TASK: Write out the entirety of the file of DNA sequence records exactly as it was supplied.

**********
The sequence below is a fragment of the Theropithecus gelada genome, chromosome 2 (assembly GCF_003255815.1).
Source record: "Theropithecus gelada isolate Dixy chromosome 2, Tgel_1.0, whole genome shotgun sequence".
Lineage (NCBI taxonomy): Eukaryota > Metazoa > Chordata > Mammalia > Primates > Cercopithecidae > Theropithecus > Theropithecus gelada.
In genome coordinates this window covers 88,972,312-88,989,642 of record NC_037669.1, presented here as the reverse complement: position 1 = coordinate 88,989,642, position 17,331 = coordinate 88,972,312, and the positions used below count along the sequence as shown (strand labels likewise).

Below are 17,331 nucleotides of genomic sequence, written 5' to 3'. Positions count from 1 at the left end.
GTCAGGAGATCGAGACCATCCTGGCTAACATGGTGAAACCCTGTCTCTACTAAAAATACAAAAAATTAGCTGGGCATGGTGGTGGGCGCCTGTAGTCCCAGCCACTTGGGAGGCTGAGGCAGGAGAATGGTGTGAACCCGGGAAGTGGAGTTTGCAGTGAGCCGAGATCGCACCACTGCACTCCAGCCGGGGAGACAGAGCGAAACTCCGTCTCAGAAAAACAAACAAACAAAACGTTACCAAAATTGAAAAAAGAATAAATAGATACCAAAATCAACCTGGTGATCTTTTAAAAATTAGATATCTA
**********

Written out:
The sequence below is a fragment of the Theropithecus gelada genome, chromosome 2 (assembly GCF_003255815.1).
Source record: "Theropithecus gelada isolate Dixy chromosome 2, Tgel_1.0, whole genome shotgun sequence".
Lineage (NCBI taxonomy): Eukaryota > Metazoa > Chordata > Mammalia > Primates > Cercopithecidae > Theropithecus > Theropithecus gelada.
In genome coordinates this window covers 88,972,312-88,989,642 of record NC_037669.1, presented here as the reverse complement: position 1 = coordinate 88,989,642, position 17,331 = coordinate 88,972,312, and the positions used below count along the sequence as shown (strand labels likewise).

Below are 17,331 nucleotides of genomic sequence, written 5' to 3'. Positions count from 1 at the left end.
GTCAGGAGATCGAGACCATCCTGGCTAACATGGTGAAACCCTGTCTCTACTAAAAATACAAAAAATTAGCTGGGCATGGTGGTGGGCGCCTGTAGTCCCAGCCACTTGGGAGGCTGAGGCAGGAGAATGGTGTGAACCCGGGAAGTGGAGTTTGCAGTGAGCCGAGATCGCACCACTGCACTCCAGCCGGGGAGACAGAGCGAAACTCCGTCTCAGAAAAACAAACAAACAAAACGTTACCAAAATTGAAAAAAGAATAAATAGATACCAAAATCAACCTGGTGATCTTTTAAAAATTAGATATCTA